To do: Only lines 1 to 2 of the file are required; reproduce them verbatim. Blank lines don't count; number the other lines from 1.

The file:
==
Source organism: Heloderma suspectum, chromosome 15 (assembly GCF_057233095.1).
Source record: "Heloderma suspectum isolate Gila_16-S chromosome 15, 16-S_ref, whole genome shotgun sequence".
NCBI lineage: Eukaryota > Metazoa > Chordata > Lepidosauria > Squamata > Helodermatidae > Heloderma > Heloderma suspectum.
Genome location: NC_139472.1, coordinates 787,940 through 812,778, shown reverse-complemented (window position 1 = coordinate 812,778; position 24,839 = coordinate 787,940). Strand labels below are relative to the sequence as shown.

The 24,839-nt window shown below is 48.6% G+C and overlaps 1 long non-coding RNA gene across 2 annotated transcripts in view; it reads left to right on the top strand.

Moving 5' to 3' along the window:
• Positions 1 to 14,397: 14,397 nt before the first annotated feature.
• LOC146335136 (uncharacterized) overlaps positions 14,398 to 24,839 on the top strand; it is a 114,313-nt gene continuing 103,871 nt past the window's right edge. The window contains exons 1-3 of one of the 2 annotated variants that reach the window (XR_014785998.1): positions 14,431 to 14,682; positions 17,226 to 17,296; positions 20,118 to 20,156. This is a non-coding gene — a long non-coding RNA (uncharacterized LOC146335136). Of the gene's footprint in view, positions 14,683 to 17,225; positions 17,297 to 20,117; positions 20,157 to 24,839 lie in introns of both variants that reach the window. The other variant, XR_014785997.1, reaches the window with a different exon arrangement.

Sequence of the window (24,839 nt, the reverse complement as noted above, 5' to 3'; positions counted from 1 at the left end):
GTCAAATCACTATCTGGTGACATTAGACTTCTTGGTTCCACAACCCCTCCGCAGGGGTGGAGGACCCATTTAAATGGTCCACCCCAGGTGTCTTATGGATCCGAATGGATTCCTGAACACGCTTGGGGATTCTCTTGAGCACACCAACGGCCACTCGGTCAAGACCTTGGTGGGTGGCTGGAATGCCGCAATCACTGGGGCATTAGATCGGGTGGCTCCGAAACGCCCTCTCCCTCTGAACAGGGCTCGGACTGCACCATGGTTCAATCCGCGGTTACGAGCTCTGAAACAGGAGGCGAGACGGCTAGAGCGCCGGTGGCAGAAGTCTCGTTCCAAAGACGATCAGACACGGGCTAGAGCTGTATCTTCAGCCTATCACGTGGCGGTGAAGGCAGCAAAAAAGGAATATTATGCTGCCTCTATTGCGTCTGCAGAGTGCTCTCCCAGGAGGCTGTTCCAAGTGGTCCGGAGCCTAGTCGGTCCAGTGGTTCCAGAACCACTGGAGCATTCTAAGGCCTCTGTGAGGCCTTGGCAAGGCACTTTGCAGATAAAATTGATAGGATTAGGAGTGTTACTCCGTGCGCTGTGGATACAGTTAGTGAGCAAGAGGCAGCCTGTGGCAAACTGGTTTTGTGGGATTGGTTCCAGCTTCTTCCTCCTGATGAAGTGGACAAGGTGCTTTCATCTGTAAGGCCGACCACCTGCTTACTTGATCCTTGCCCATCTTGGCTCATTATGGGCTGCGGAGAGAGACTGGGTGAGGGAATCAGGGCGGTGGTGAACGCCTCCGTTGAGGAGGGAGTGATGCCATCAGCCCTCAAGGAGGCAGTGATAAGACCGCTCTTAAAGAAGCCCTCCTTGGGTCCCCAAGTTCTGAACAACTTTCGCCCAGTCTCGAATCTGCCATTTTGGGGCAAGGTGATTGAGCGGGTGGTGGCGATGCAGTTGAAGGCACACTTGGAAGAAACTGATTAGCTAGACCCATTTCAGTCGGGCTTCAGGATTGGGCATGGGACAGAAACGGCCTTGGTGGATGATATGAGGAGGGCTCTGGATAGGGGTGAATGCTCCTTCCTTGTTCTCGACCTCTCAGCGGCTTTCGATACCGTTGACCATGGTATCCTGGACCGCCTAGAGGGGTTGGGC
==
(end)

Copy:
Source organism: Heloderma suspectum, chromosome 15 (assembly GCF_057233095.1).
Source record: "Heloderma suspectum isolate Gila_16-S chromosome 15, 16-S_ref, whole genome shotgun sequence".